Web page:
Researchers at the Josef Mengele Brain-U-Like Institute in Masskillin near Dunhelpin, Scotland, have announced today the discovery that the human brain is too big and unwieldy to be entirely practical.
The shock announcement marks the culmination of a thirty-year research project involving millions of citizens and other guinea pigs in which volunteers were administered doses of psychotropic medications over long periods in order to find out how small the brain could be shrunk before subjects lost the ability to chew.
- the volunteers not knowing they have been volunteered (for the very sound scientific reason that if they knew what was going on they would not have volunteered)
- researchers not knowing what they are doing on account of not having been told what they are supposed to discover.
- great care being taken to prevent science from contaminating the results.
“We just didn’t see that one coming,” said one expert.
Researchers are reportedly jubilant over a number of positive indications for the drugs that emerged from the trials. They proved to be quite effective, for instance, in considerably reducing cognitive ability, acuity, connection with reality, inquisitiveness, initiative, speech, dislike of psychiatrists and other symptoms of mental illness, as well as the notorious Childishness Disorder suffered by many children and B-List celebrities. However, the tendency of such medications to shrink the brain in 11 out of 10 people was completely unexpected even though everybody outside of psychiatry had known about it since 1842.
Research shows that the miraculous brain-shrinking properties of psychiatric drugs had in fact been finally proven in 1974. However, psychiatrists and drug manufacturers decided at the time not to mention this breakthrough to anybody for fear of worrying people and bringing on the symptoms of FBDD (Fear of Brain Damage Disorder) or its more serious cousin FODD (Fear of Death Disorder).
In the ensuing years, research continued apace with the study of hundreds of millions of brains donated by voters, using invisible nano-bots equipped with the latest thermal imaging cameras that were inserted discreetly into the bloodstream during routine operations such as appendectomies and lobotomies. It was this research that finally established that the brain could be shrunk to the size of a walnut before the subject lost the control of his (or her – for these were equal-opportunity experiments) bowels. Further shrinkage – up to ten percent – could be comfortably managed before the subject lost his (or her) contact with reality or the ability to swallow.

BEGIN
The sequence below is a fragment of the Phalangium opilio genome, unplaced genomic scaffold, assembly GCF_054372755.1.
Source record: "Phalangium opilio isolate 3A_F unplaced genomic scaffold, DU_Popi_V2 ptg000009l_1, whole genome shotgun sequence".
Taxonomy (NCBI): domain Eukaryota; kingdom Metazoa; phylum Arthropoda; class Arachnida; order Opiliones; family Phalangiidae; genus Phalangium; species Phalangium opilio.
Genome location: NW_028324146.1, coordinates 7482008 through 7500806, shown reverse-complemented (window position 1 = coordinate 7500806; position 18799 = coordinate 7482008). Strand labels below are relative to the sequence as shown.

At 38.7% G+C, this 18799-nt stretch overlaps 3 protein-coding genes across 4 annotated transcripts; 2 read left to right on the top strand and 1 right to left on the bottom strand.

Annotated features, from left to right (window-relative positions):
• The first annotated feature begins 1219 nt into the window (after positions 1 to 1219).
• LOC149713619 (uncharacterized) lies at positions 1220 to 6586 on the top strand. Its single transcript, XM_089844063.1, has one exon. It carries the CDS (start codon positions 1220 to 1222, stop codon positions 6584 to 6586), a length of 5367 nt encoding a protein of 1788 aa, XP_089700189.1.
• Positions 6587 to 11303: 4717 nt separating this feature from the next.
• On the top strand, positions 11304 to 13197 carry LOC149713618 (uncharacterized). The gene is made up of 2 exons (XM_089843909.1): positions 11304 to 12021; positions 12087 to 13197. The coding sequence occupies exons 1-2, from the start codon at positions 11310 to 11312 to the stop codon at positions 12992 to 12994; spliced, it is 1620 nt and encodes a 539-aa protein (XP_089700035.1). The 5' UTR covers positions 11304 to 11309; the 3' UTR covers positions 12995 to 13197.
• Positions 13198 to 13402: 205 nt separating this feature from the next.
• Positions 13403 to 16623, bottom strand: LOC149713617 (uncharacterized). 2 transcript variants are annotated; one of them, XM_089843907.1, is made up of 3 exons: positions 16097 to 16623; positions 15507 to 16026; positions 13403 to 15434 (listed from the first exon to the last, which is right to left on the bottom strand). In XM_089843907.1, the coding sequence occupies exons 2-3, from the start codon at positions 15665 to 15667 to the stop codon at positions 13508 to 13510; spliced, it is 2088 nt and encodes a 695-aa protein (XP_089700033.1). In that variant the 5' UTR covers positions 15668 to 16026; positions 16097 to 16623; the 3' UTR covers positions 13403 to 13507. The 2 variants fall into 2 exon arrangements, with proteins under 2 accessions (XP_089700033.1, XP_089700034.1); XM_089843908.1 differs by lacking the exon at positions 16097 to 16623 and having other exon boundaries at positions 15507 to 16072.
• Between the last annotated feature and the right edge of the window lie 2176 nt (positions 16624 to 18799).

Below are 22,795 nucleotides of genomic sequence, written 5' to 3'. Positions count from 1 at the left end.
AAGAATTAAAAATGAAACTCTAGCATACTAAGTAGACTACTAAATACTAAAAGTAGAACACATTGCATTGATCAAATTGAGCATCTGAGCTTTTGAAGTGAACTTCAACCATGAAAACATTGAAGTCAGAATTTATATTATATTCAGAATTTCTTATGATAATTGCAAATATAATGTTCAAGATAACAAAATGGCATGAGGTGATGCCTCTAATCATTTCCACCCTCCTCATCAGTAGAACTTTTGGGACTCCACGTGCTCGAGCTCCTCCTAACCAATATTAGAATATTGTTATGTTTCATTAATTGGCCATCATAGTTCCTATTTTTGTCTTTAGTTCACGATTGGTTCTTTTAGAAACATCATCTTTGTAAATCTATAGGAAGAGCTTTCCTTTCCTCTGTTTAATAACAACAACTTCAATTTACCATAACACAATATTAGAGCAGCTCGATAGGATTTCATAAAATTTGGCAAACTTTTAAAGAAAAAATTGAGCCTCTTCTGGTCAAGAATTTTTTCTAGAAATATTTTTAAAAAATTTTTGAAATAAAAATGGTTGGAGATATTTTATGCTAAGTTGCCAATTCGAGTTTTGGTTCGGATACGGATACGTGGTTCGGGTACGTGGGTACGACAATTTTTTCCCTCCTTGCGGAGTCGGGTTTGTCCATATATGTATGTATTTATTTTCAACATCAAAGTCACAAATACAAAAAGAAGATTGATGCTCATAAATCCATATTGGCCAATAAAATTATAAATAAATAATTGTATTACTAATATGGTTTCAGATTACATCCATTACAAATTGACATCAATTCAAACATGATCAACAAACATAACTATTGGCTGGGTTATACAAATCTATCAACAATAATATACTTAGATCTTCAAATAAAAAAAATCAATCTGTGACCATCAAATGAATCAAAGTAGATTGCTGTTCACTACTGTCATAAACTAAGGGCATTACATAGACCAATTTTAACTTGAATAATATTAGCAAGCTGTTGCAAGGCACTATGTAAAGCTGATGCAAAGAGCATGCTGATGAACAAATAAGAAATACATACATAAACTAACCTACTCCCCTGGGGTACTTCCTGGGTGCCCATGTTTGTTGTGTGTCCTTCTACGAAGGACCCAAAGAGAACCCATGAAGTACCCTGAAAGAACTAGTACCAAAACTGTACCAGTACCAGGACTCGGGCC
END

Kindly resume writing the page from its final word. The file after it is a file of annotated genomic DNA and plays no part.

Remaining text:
Yet even with the brain reduced to the size of a plum stone it was noticed that none of the subjects lost any really important faculties such as the ability to reach into their wallets, watch TV, vote Labour (or Conservative) or believe everything they are told by the media.
Psychiatrists admit that at first they were concerned that people might be a bit unhappy about a ninety percent loss of brain tissue but were heartened by several indications that there might be a silver lining to their cloud, namely:
- The media didn’t think it was newsworthy so there was little danger of anyone finding out.
- Brain shrinkage rendered most subjects very amenable to the idea of not kicking up a fuss.
Imagine their relief, then, at the incredible discovery that the brain had evolved over millions of years into being much too big in any case and shrinking it is actually quite beneficial in that it tends to correct a serious design flaw.
Even more research involving the dedicated doctoring of millions of pages of scientific data and combing through back issues of Hello Magazine finally revealed what had been staring scientists in the face for years:
- that people really don’t need most of their brain and the majority never use more than five percent of it anyway.
- by a remarkable coincidence, the ideal size for the brain is, according to experts, roughly the size of a plum stone.
Psychiatrists are now confident that smaller brains will help people by:
- alleviating neck problems caused by the head being too heavy.
- helping people to lose a few pounds without the hassle of dieting.
- freeing up handy extra storage space in the cranium for sandwiches, gloves, car keys and so forth.
But while the full implications are further studied, some detractors argue that the brain shrinkage phenomenon may necessitate a precautionary halt to injecting fetuses with antidepressants to treat prenatal depression.
However, others fear that such over-caution may result in a needless loss of billions of dollars of revenues for the manufacturers.
- Four out of Five Fetuses Suffer from Claustrophobia, Umbilical Dependency Disorder and Prenatal Depression, January 2019 study reveals.
Miracle Drug Cures Claustrophobia, Umbilical Dependency Disorder and Prenatal Depression says February 2019 report.
The above article is from The Daily Scare
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